Even those of us who homeschool year round take a break at some point in the summer. Whether you are enjoying a brief summer reprieve or a full blown summer vacation, you’ll enjoy these ideas for making the most of those hot summer days.
1. Take a break!
Use the summer to enjoy your family! Forget about homeschooling for a while and just be mom. After a few weeks, you’ll be rested and ready to gear back up again.
2. Try a nature study.
If you haven’t spent time outdoors during the year, you can easily make up for it in the summer. You can spend time in the national parks, the local park, or your own back yard. Start a garden, chase bugs (lots of THOSE in the summer…), sketch, or grow herbs.
Here are a few more nature study ideas:
- 10 Ideas for Nature Study
Ideas to get you started.
- For the Love of Bugs
Jill Novak offers great ideas for studying, journaling, drawing, and writing about…bugs!
- Nature Study
See if these ideas from Catherine Levison don’t get you motivated to spend time with your children enjoying nature!
More nature studies, resources, free eBooks, and ideas.
- Start a Nature Notebook
“In summer, the screen door bangs shut as they enter the kitchen with bright red scratches, bee stings, their clothes covered with grass stains and stick-tight seeds, to show you their treasures. I can remember, when we lived in the hot south, chasing a Blue-tailed Western Skink around our living room floor with a battered butterfly net. The children had such fun, laughing in the excitement, but I wasn’t laughing. To my great relief, this foot-long lizard was finally contained in a mop bucket and drawn into our Nature Notebooks. It proved to be a colorful and impressive entry.” Ideas on making a nature notebook from Karen Andreola.
3. Work through a unit study.
Summertime is a great time to pursue your interests as a family. There are many unit studies available (many are free online), one of which is sure to spark an interest. Or better yet, use your current family interest to build your own unit.
- Free Unit Studies
Sources for free unit studies.
- Unit Studies
Complete listing of free units, including our own unit studies.
4. Read inspiring and motivating books for Mom.
How-to, encouragement, motivating tips, and ideas — all available in books written by other homeschool moms. By investing time now in preparation, you’ll be ready to jump into another year.
- Recommended Reading
Our favorite homeschool helps.
5. Work on a new approach.
Was something missing from your studies this past year? Was the spark gone?
Spend time reading about the various methods. Make a note of those approaches that sound interesting and give them a short test drive this summer.
6. Look for new homeschooling ideas.
Did you have problems motivating a child this past year? Could you use some suggestions for simplifying? Would you like to add some innovative ideas to your educational mix?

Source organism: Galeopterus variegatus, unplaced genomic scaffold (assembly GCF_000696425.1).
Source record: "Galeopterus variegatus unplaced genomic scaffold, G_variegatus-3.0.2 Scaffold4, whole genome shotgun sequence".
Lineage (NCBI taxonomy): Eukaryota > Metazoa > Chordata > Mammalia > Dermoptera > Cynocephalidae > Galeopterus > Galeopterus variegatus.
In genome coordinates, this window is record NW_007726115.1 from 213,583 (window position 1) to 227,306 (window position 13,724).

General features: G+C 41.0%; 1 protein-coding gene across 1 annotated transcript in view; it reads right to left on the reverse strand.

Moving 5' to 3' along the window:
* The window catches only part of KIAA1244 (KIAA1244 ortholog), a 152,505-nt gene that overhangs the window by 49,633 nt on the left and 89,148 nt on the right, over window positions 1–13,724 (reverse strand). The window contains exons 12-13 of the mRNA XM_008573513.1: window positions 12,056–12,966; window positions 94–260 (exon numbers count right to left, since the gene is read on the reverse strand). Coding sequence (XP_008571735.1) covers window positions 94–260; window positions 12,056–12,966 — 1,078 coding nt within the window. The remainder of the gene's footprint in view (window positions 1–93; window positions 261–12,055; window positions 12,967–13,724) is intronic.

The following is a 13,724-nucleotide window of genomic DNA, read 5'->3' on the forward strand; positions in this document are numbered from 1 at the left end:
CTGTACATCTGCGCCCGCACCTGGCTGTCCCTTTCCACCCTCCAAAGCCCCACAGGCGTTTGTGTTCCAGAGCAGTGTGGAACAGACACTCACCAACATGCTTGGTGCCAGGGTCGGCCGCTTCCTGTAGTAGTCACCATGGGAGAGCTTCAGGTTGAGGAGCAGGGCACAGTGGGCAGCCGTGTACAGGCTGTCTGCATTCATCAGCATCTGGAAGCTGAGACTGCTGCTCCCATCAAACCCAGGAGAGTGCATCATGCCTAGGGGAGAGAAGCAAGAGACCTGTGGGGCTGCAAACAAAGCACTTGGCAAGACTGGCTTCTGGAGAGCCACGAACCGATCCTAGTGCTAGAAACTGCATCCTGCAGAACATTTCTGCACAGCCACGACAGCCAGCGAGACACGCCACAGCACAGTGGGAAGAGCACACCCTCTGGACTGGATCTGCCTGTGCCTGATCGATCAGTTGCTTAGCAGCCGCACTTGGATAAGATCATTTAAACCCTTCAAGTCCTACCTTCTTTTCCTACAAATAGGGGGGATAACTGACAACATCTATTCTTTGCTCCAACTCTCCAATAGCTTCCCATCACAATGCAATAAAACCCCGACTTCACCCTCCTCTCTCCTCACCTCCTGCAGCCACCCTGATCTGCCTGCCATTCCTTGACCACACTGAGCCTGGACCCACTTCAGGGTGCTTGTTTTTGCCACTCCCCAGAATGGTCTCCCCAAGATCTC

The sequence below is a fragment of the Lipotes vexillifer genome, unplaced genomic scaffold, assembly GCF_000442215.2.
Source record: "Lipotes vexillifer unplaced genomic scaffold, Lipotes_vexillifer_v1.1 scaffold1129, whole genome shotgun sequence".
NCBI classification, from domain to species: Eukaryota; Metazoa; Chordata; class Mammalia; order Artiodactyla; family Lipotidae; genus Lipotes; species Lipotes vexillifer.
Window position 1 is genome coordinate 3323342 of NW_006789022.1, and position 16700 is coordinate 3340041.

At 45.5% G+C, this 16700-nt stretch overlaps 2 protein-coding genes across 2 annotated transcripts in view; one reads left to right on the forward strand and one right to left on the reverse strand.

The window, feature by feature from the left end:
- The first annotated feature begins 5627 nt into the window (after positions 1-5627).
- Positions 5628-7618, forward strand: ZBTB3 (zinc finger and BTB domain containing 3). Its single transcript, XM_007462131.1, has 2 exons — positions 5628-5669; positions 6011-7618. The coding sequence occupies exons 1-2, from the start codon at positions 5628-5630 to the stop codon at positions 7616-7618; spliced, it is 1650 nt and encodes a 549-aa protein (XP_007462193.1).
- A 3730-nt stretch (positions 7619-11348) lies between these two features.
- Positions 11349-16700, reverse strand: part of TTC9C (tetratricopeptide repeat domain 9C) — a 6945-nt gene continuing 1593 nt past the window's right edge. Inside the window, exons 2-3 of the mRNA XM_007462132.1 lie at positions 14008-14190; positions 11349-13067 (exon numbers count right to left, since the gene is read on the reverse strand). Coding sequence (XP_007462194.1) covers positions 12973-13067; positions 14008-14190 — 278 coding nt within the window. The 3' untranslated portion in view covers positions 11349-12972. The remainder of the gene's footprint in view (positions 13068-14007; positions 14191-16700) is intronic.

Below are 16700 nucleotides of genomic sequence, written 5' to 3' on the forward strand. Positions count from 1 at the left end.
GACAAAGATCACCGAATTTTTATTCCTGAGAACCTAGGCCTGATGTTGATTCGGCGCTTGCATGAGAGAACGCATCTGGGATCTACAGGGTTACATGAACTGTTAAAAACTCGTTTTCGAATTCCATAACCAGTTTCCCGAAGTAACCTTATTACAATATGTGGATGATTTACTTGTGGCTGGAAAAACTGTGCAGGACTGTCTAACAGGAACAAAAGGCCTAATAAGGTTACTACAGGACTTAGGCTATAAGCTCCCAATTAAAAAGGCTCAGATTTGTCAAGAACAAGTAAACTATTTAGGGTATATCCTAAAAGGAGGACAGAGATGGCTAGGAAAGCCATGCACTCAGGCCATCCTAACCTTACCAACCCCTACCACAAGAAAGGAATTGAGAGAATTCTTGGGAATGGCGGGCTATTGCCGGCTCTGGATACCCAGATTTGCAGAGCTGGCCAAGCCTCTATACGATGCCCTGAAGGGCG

Take a tip from the Teaching Toolbox!
7. Spend time scheduling.
Once you are inspired, have worked on new approaches and ideas for next year, and have your plans generally laid out, summer is a great time to revamp your schedule or develop an entirely new one.
It doesn’t have to be a minute-by-minute plan, but an overall guide will keep your homeschool running smoothly next year.
- Smart Scheduling
Scheduling helps from our Step-by-Step Guide.
8. Develop spiritually.
The best place we can invest our time this summer is in our walk with the Lord. All of our plans, hopes, dreams and goals for our children and families should be prayerfully brought before Him. Under His guidance, we will find that we have everything we need to homeschool with success.
- Bible Study Tools
A wide-range of tools.
An Eternal Summer
“Keep your eyes and ears open to God’s voice and His divine appointments this summer, and as you do, you will make an eternal difference in someone’s life — it may be yours!” Deborah Wuehler has some ideas for making your summer “An Eternal Summer.”
A Summer Schedule
“Summer is the perfect time to schedule in those activities you always want to do with the children but never have the available time. I make it a priority to put in the children’s schedule and in my schedule time to read out loud. I also want to have individual time with each child at least weekly. Simply include a block of time in the summer schedule and make a list of what you want to do with the children. When we have a schedule in place, this assures that I don’t allow myself to be consumed with my personal projects, putting off time I want to spend with the children.” Summer scheduling ideas from Teri Maxwell.
Time for Summer Schedule Planning
“I keep a running list of projects I would like to get done during that organizational hour, prioritize it, and jump in when summer begins. I also like to look back over what I have done during previous summers to help me know what to tackle this year.” Making summer a productive planning time. From Teri Maxwell.